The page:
Playing a Female Character

This is somewhat inspired by this post here: https://vgboundaries3.wordpress.com/2015/05/17/how-do-you-enjoy-gaming/

I’ve been thinking a lot about avatars recently- how I present myself in games. In the post above, the author mentioned how he believed most people to want to create versions of themselves in games. To be honest, unless the game sticks me with a stock model, I almost always diverge from my own image. Maybe it’s just because the most common stock character is a white dude, and I take the opportunity for customization to create a very different person than one who bears resemblance to me.

I don’t really have a reason, or a justification- I don’t know, should I need one?- but these days I almost always play female characters in online games. It’s not for any perverted reason, or any kind of fantasy I have- I’m just playing the game, I just tend to do so with a female avatar. As I was thinking about how to go about writing this post, I realized that it probably started way back in the days when I played Runescape, placing this story back before middle school. I remember that there was a quest in which you had to be a female character to damage a certain boss, which meant that I had to have my male character model’s sex changed by the mystical Make-over Mage.

This cost money, so I never switched back.

There were plenty of hidden benefits to playing a female character- the first one that comes to mind is that plate-skirts, which were identical to plate-legs in armor value, were cheaper. While you could wear a plate-skirt as a male, it looked just a little silly- they were obviously designed to be more at home around the waist of a female character. In addition to that, I once met a guy who wanted to give me stuff in exchange for acting like his “gf”. Thinking back on that, it was pretty weird, but it never led to anything more than me asking for stuff and him giving it to me for free- to be honest, he was probably around the same age as me, and just as clueless. It was a parasitic relationship; I don’t know if I ever even added him to my friends list, and I lost touch with him in less than 3 hours.

Alright, so that was a strange time. I didn’t really realize what was going on, being so young; I just liked having free stuff, I didn’t know the full extent of what I was doing. The story gets less uncomfortable, promise.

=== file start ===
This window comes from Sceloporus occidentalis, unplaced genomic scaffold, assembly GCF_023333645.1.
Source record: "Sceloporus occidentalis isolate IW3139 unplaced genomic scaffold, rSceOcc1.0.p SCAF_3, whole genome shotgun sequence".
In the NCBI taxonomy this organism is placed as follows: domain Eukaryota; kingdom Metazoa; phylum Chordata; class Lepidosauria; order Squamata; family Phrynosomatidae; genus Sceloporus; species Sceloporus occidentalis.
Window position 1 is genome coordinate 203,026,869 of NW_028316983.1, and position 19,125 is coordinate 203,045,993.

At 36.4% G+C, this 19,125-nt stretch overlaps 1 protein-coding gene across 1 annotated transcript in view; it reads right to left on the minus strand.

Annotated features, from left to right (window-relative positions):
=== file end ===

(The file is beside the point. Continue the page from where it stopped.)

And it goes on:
In Guild Wars 2, I created a Sylvari necromancer who was female. Sylvari are plant people, grown from the godlike Pale Tree (the humanoid representation of which is a female), and mine had flowing locks of multicolored leaf hair- about as far from myself as one can get while still being humanoid. I have no story about this- I played this game starting just last year, so I was a fully-functioning adult with a full understanding of why manipulating people is bad, internet safety, etc. Interestingly, my experience as this character was just neutral. I never got any gendered comments, no one ever assumed anything about my based on my character model. Maybe this is a result of the game I was playing- I’ve never heard anything about GW2’s community being toxic. Perhaps it’s a more mature audience than other games, I really don’t know.

Anyway, this post doesn’t really have a point, I’m just kind of rambling. I’ve heard much worse stories about using a female avatar, so I thought I might share my own experiences. In any case, I recommend Guild Wars 2 as a laid-back MMORPG with a pretty friendly community. Runescape, on the other hand, has probably not gotten any less weird since my time on it.

2 thoughts on “Playing a Female Character

  1. This was an interesting read! Initially, I used to create my avatars to look as representative of me as I could, but eventually, I started to change it up after awhile. I would also make characters of the opposite gender and as you wrote, it’s really interesting to see how the effects of gender change affect the in-game play. I wonder if it says something that female clothing of the same kind is cheaper .. or even that you get “hit-on” so to speak. I remember having similar experiences as a female character in the game “Maplestory,” in which I was offered help and free items simply because I was a female. It’s scary to know that behind these characters, it can literally be anyone, yet, a lot of people online don’t realize that.

  2. I actually play female characters in MMOs too. But not for the noble reasons you described. I play a female character because people are just nicer to me….. Whenever I need help with a quest or something, people are more eager to help me out. I don’t lead them on or anything, but they volunteer!

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